Chapter 3 describes the existing controversies surrounding FT. Sylla begins by citing a report published by the Adam Smith Institute. This argues that FT exerts “moral pressure on consumers, who … feel compelled to buy FT products” (p69). FT is all well and good if you are well paid; however, if you are on the minimum wage then you will hardly be in a position to buy commodities above market price. Another controversy surrounding FT is its willingness to cooperate with non-‘ethical’ companies. By certifying products, as opposed to distributors, FT allows for transnationals to sell a negligible number of FT commodities in order to enhance their public image. It is FT’s willingness to turn “a blind eye on the exploitation of producers and workers of the north by their ‘allies’ of large distribution and agrifood industry” (p80) which has seen it compromise some of its ‘key principles’.

In chapter 4 Sylla explains the limitations of FT. He brands it “an unsustainable response to poverty in the south, as it very much relies on the free-market logic” (p86). This opinion is evidenced by the fact that in 2002 FT’s co-founders, Nico Roozen and Frans van der Hoff, stated: “FT operates on the free market and accepts its rules” (p87). This adherence to capitalist logic has seen FT claim itself to be a “fully-fledged trade”, which “must therefore adapt to … the market as a whole” (p88).

This leads FT – and Sylla, as we will see later – to advocate increased efficiency as a means of enriching LDC producers. It is very true that if an individual producer can manage to expend less socially necessary labour time during production, then they will make a larger profit, since their commodities will still sell at the average market price (which is set by the average expenditure of labour time necessary for the particular commodity). If everyone becomes more efficient, however, then no additional surplus value can be generated, as the commodity’s value, based on the reduced labour time expended, will inevitably fall and so will its price. This drive towards efficiency cannot tackle trade inequality; it can only give an ever changing handful of producers a short-term competitive advantage until their competitors catch up.


Perhaps the biggest limitation of FT is the way it calculates its ‘minimum guaranteed price’. This is, essentially, the market price of a product, plus a 15% margin to cover ‘sustainable production’ costs that the market fails to take into account, such as environmental depletion. This method abides by the logic of commodity fetishism, as it assumes all commodities have an objective inherent price, as opposed to an objective value. So the question is, ‘What determines these prices?’ The answer is that, while prices tend to be pulled towards their value in the long run, it is the market that determines them in the short term. By accepting that each production input has an objective price, FT accepts the logic of the market.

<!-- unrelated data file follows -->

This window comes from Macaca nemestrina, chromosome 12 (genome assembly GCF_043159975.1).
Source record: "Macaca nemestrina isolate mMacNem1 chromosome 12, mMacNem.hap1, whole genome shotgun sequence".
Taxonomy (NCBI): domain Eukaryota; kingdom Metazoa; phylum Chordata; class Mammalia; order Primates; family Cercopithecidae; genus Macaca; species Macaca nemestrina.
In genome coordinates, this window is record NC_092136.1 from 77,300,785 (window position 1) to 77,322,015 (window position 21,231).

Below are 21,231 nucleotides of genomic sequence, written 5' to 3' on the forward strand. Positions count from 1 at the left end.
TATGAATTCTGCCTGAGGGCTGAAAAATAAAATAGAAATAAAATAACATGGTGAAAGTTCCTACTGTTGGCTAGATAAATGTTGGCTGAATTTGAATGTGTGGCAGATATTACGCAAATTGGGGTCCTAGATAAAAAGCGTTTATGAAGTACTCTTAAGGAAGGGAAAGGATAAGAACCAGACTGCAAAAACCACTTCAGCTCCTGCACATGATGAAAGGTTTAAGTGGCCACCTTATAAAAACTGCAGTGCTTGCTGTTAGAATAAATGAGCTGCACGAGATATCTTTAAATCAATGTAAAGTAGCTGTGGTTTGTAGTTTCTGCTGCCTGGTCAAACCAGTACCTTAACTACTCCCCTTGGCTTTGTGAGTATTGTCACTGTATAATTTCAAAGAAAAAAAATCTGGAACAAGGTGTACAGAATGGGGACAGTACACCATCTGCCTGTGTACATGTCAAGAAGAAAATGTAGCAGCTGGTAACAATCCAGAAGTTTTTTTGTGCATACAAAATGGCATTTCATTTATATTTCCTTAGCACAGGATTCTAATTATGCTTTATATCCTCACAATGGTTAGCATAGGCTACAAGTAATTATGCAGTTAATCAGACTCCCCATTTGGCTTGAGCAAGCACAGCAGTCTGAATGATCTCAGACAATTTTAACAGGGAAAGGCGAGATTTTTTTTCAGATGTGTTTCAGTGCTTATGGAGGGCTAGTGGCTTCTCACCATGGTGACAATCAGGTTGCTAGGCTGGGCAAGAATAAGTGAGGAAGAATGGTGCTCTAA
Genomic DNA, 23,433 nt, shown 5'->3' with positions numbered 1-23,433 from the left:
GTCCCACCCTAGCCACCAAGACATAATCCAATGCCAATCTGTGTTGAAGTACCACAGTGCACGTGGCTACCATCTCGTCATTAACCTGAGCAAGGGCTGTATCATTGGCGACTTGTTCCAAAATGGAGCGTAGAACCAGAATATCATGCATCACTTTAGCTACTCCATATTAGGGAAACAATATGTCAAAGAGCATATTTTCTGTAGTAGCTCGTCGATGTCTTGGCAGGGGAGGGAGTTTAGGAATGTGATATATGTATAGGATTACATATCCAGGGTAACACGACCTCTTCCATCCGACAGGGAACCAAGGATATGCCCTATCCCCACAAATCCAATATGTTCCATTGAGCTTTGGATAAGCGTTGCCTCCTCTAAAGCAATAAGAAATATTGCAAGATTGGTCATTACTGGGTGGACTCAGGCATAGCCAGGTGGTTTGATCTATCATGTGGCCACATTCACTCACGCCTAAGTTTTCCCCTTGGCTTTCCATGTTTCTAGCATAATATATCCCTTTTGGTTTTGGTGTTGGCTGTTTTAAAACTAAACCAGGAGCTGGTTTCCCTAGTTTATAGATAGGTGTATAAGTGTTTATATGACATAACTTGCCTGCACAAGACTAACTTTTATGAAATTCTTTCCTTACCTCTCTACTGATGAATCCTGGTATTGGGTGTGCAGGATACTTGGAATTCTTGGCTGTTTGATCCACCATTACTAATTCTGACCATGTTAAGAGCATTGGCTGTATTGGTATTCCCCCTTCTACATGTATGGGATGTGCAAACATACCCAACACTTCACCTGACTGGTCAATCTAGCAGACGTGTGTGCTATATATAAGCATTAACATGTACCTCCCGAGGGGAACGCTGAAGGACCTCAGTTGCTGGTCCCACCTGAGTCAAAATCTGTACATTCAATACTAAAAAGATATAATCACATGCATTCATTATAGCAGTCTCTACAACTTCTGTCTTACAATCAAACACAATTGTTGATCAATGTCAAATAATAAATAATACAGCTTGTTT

Another criticism of the minimum guaranteed price is that is assumes “all the inputs used by the producers are purchased at conditions that include no form of exploitation” (p93). Sylla argues that to assume production is “ethical” or “unproblematic” is to “crystallise specific relations of domination” (p93) and this is reflected in FT’s pricing policy. Furthermore, the FT minimum pricing method is torn between maintaining affordable products for consumers and providing a means of subsistence for producers. If the minimum price is too high it will not find buyers in the marketplace and, although it is often higher than the market price, it does not provide a sufficient income for producers attempting to escape poverty. One must also consider that if producers cannot sell 100% of their products in FT markets then they must sell them in non-FT markets and accept the market price. This is problematic, as an FT producer has higher production costs than a non-FT producer, due to the quality hoops they must jump through. FT producers may receive more income per commodity than a non-FT producer, but their costs are also higher. This leads Sylla to conclude this chapter with the statement: “FT protects producers and their families against extreme poverty rather than lifting them out of poverty” (p119).